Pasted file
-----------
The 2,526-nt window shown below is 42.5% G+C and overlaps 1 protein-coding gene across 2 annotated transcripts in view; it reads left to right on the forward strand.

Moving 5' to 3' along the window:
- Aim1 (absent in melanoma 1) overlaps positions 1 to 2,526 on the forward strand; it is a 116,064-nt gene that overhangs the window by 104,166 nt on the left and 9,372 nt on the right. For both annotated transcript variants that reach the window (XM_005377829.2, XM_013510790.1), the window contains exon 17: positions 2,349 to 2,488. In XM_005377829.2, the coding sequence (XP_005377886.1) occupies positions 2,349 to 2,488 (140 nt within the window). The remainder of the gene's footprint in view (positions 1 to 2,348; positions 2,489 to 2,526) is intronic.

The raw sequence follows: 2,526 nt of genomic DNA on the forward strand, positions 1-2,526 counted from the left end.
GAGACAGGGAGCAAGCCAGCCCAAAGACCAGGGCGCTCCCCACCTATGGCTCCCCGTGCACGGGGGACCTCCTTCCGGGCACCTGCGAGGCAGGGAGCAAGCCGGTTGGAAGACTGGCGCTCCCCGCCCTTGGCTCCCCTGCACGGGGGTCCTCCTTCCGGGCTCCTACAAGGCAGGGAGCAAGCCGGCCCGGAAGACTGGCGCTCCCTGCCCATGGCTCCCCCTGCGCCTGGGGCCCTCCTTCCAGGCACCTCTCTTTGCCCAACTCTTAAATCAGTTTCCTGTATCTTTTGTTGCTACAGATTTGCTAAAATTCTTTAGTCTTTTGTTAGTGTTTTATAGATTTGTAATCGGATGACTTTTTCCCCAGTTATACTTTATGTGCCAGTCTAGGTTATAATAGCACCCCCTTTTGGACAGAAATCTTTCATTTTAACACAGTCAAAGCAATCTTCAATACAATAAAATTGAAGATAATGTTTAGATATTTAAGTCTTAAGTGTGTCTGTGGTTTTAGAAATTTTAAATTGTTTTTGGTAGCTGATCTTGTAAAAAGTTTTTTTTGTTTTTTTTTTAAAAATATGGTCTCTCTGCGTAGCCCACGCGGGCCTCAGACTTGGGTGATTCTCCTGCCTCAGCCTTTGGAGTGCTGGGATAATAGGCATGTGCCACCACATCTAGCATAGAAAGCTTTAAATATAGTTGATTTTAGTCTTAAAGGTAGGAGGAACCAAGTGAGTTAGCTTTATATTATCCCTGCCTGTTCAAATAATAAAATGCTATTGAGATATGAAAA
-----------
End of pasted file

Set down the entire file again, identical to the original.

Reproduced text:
The 2,526-nt window shown below is 42.5% G+C and overlaps 1 protein-coding gene across 2 annotated transcripts in view; it reads left to right on the forward strand.

Moving 5' to 3' along the window:
- Aim1 (absent in melanoma 1) overlaps positions 1 to 2,526 on the forward strand; it is a 116,064-nt gene that overhangs the window by 104,166 nt on the left and 9,372 nt on the right. For both annotated transcript variants that reach the window (XM_005377829.2, XM_013510790.1), the window contains exon 17: positions 2,349 to 2,488. In XM_005377829.2, the coding sequence (XP_005377886.1) occupies positions 2,349 to 2,488 (140 nt within the window). The remainder of the gene's footprint in view (positions 1 to 2,348; positions 2,489 to 2,526) is intronic.

The raw sequence follows: 2,526 nt of genomic DNA on the forward strand, positions 1-2,526 counted from the left end.
GAGACAGGGAGCAAGCCAGCCCAAAGACCAGGGCGCTCCCCACCTATGGCTCCCCGTGCACGGGGGACCTCCTTCCGGGCACCTGCGAGGCAGGGAGCAAGCCGGTTGGAAGACTGGCGCTCCCCGCCCTTGGCTCCCCTGCACGGGGGTCCTCCTTCCGGGCTCCTACAAGGCAGGGAGCAAGCCGGCCCGGAAGACTGGCGCTCCCTGCCCATGGCTCCCCCTGCGCCTGGGGCCCTCCTTCCAGGCACCTCTCTTTGCCCAACTCTTAAATCAGTTTCCTGTATCTTTTGTTGCTACAGATTTGCTAAAATTCTTTAGTCTTTTGTTAGTGTTTTATAGATTTGTAATCGGATGACTTTTTCCCCAGTTATACTTTATGTGCCAGTCTAGGTTATAATAGCACCCCCTTTTGGACAGAAATCTTTCATTTTAACACAGTCAAAGCAATCTTCAATACAATAAAATTGAAGATAATGTTTAGATATTTAAGTCTTAAGTGTGTCTGTGGTTTTAGAAATTTTAAATTGTTTTTGGTAGCTGATCTTGTAAAAAGTTTTTTTTGTTTTTTTTTTAAAAATATGGTCTCTCTGCGTAGCCCACGCGGGCCTCAGACTTGGGTGATTCTCCTGCCTCAGCCTTTGGAGTGCTGGGATAATAGGCATGTGCCACCACATCTAGCATAGAAAGCTTTAAATATAGTTGATTTTAGTCTTAAAGGTAGGAGGAACCAAGTGAGTTAGCTTTATATTATCCCTGCCTGTTCAAATAATAAAATGCTATTGAGATATGAAAA